Controversial plans to bury highly toxic nuclear waste under the Lake District are back on the table just eight months after being conclusively rejected.
The proposals were dismissed by Cumbria County Council in January – but now the Government has enraged opponents by proposing to switch the final say to the district council.
The county council’s decision to abandon plans for the underground radioactive wastage storage centre near Sellafield was a major blow to government ambitions to build new nuclear power plants. Cumbria had been the only area to show an interest in storing such waste.
But a new consultation launched by the Government could sidestep the problem, by shifting the final say on whether an area can house a deep storage facility for nuclear waste from the county to the district council.
Cumbria County Council voted by more than 2 to 1 to pull out of feasibility studies into such a facility, following expert critiques of the fractured local geology and an international outcry over the threat to the Western Lake District. That vote over-ruled votes by the local Copeland and Allerdale District Councils to proceed.
The Government is selling its proposed change to the voting rule on the basis that it “represents an additional layer of consent – giving local communities the opportunity to decide whether or not they wise to proceed with the development of a GDF [geological disposal facility]”.
Geoff Betsworth, a local activist, disagrees. “It is a shock. It is undermining democracy to remove a layer of government in Cumbria county council. It is Orwellian and they will push it through regardless.”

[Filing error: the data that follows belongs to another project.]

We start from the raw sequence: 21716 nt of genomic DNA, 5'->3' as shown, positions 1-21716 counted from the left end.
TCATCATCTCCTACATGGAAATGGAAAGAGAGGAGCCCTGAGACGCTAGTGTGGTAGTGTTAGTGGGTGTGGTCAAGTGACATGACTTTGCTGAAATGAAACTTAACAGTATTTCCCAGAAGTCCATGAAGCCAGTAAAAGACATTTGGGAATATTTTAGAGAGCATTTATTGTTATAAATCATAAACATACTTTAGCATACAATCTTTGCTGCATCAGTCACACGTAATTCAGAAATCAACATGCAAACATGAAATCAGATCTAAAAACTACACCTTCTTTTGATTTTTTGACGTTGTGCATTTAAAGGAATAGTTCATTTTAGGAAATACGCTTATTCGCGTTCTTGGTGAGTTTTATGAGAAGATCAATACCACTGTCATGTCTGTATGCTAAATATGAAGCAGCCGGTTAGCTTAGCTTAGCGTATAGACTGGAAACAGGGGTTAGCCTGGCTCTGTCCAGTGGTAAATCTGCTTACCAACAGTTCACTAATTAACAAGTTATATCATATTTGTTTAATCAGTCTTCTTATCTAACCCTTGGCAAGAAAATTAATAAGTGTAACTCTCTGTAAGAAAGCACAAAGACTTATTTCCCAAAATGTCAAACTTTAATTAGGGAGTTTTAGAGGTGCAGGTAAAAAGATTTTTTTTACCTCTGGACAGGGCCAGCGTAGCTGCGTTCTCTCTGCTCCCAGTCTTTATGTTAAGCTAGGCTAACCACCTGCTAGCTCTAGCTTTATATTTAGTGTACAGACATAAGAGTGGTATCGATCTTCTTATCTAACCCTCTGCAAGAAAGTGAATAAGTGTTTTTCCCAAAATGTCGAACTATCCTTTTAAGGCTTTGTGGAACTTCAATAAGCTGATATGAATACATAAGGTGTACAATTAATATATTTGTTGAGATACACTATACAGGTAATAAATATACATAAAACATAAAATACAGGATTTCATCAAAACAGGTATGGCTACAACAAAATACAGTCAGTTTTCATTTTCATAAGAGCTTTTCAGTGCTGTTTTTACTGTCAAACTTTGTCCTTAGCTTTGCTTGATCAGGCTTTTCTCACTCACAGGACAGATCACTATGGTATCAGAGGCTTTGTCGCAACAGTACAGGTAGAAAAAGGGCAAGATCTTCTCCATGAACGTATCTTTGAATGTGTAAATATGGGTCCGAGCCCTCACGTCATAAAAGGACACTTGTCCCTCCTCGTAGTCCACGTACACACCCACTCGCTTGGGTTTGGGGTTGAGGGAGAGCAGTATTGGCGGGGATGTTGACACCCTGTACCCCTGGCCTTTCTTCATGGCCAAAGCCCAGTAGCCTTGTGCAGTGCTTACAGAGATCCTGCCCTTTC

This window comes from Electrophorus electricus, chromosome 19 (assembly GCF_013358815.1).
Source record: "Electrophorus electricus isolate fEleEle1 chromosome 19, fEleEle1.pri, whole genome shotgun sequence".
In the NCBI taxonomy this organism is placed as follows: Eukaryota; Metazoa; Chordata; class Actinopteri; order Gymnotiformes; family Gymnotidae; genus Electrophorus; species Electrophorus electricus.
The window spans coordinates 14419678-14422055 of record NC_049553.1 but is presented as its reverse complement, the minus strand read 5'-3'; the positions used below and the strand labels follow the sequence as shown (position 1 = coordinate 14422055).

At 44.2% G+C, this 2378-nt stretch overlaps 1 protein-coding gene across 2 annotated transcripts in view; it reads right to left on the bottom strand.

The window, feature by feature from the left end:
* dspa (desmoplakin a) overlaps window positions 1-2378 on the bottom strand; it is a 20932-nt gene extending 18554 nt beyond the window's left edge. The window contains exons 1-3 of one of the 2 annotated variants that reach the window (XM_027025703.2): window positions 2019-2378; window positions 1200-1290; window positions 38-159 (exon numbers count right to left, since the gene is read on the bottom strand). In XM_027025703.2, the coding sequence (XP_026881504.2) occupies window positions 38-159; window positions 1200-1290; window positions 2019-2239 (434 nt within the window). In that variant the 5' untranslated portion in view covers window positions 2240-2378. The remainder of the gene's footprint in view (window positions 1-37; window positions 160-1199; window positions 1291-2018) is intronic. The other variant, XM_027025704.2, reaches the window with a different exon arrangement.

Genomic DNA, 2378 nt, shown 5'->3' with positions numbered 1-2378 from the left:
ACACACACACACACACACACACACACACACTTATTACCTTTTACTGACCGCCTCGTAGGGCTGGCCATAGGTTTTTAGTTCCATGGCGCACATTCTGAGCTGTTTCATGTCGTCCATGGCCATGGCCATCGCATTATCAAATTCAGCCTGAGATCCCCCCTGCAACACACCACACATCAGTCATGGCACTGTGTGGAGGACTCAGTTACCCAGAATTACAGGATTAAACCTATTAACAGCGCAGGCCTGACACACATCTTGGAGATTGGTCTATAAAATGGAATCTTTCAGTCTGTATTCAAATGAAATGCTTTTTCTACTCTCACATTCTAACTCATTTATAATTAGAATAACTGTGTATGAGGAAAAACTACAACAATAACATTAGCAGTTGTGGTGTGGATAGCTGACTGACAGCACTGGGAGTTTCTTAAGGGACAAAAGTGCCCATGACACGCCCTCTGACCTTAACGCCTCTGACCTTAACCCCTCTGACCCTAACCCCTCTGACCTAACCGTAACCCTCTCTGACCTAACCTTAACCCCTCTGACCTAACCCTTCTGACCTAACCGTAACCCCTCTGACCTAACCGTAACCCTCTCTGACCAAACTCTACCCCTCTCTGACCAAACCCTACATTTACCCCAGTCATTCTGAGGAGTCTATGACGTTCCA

The consultation also pledges to increase the incentives for local communities to host nuclear waste storage facilities and to enshrine the “right to withdraw” from the project at a later stage. Cumbria councillors cited the fear of being locked into a binding process as one of the main reasons for voting to pull out before geological studies began.
The proposed £12bn Cumbria storage site would create 1,000 construction jobs and 500 full-time jobs. A kilometre underground and the size of Carlisle, it would open for storage by 2047 and hold dangerous material for 100,000 years.
Jamie Reed, the Labour MP for Copeland, said he expected several districts to volunteer in Cumbria as well as in other areas that hadn’t previously shown any interest. “If you look at the strong support in the area, I would think Copeland will have a look again. I would expect communities in Kent, Cornwall and Wales to look as well. I think lessons from the previous debacle have been learnt.”
Elaine Woodburn, leader of the Copeland Council, suggested that her district council might have a stronger incentive than most to host the facility because it was in its interest to ensure the waste was properly disposed of.
A spokesman for the Department for Energy and Climate Change said: “This would have a profound and long-term positive economic impact on the area selected for the site, stimulating local businesses, supply chains and providing skilled jobs and training opportunities.”Reuse content